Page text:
3. Mandatory abuse awareness training.
I wish I could tell you this will never be a barrier for adults to serve in your ministry. But the truth is it can be. Sometimes people will balk at filling out paperwork requiring them to go in depth about their spiritual background or their personal discipleship habits. Ask for it anyway.
Also, it’s rare, but people can also be offended at the thought of a required background check. Require it anyway. I would also recommend your ministry go beyond background checks to fully train any adult who works with children about the dangers of child abuse. MinistrySafe is a great resource in this regard.
This won’t guarantee your students will be 100% safe from harm. But at least you can have peace knowing you are doing everything you can in the recruiting process to protect them.
Train them, empower them and turn them loose (but don’t forget about them).
Now that you’ve got your team of volunteers in place, it’s time to get them ready for the enormous and challenging task they have agreed to.
You have to train the recruits.
- Regular in-house training.
- Beginning of the school year.
- Regular training throughout the year. Once a month is ideal. Every other month minimum.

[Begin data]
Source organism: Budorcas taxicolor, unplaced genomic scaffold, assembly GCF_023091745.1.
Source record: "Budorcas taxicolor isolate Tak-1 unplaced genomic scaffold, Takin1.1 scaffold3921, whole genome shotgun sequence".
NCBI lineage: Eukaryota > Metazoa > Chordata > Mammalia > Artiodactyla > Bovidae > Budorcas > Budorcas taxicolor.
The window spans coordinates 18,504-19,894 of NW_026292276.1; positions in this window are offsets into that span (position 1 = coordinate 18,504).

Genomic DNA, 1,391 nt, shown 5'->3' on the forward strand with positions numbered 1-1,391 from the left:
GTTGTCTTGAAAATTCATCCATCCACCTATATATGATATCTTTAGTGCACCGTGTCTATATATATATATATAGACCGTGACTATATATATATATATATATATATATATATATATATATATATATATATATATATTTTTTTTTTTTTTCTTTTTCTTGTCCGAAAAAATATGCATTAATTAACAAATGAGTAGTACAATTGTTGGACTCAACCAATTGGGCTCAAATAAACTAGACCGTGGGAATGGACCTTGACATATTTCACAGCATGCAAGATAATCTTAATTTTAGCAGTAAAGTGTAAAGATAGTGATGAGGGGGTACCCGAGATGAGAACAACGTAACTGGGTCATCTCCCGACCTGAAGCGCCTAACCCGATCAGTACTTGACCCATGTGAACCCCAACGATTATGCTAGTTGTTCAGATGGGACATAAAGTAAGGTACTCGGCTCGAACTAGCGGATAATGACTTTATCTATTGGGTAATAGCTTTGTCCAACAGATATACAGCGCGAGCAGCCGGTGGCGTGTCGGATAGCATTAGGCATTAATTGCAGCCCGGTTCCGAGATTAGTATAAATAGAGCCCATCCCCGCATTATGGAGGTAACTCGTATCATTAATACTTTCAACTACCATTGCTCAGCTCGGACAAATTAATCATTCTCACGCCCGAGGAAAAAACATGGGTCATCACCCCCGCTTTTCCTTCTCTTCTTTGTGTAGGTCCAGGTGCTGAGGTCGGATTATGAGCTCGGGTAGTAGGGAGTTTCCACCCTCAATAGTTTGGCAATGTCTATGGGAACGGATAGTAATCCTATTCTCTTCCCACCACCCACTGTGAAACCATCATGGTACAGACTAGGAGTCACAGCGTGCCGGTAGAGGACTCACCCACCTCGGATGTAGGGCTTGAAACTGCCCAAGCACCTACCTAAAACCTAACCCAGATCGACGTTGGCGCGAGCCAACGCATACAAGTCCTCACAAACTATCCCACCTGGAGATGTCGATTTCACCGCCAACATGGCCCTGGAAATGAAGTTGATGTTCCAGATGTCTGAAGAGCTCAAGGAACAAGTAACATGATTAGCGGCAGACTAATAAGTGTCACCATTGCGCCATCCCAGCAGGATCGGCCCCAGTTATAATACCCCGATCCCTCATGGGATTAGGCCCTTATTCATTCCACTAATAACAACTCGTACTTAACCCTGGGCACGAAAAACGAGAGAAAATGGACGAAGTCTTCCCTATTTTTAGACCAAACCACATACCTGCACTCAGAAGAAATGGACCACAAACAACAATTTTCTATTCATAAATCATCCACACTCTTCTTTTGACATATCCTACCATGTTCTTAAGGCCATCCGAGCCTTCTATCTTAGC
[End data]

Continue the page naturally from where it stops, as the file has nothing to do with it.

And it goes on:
- You can bring outside speakers in occasionally, you can train and empower another adult volunteer to lead these training for you, or you can do it yourself.
- At least one outside training event each year. Consider GoGeorgia or Conclave.
Stay closely connected with your volunteer team.
- Call each volunteer at least every couple of months just to check in and see how they’re doing. You don’t even have to always ask about their group. You can just chat about life, listen and affirm them.
- Send hand-written thank you notes.
- Make it a habit of getting face-to-face over coffee or a meal at least once a semester.
Give them the tools, training and time with you they need to be successful discipling students. View them as fellow ministers and not just a means to an end. Learn to recruit at a high level and your ministry will flourish.
Recruiting is a lot of work.
But it’s important to work, and our kids and God’s kingdom both deserve our very best. With the best (committed, screened, trained) adults in the church at your side, you could become an unstoppable force in your church and community.
If I can help you in any way, please let me know.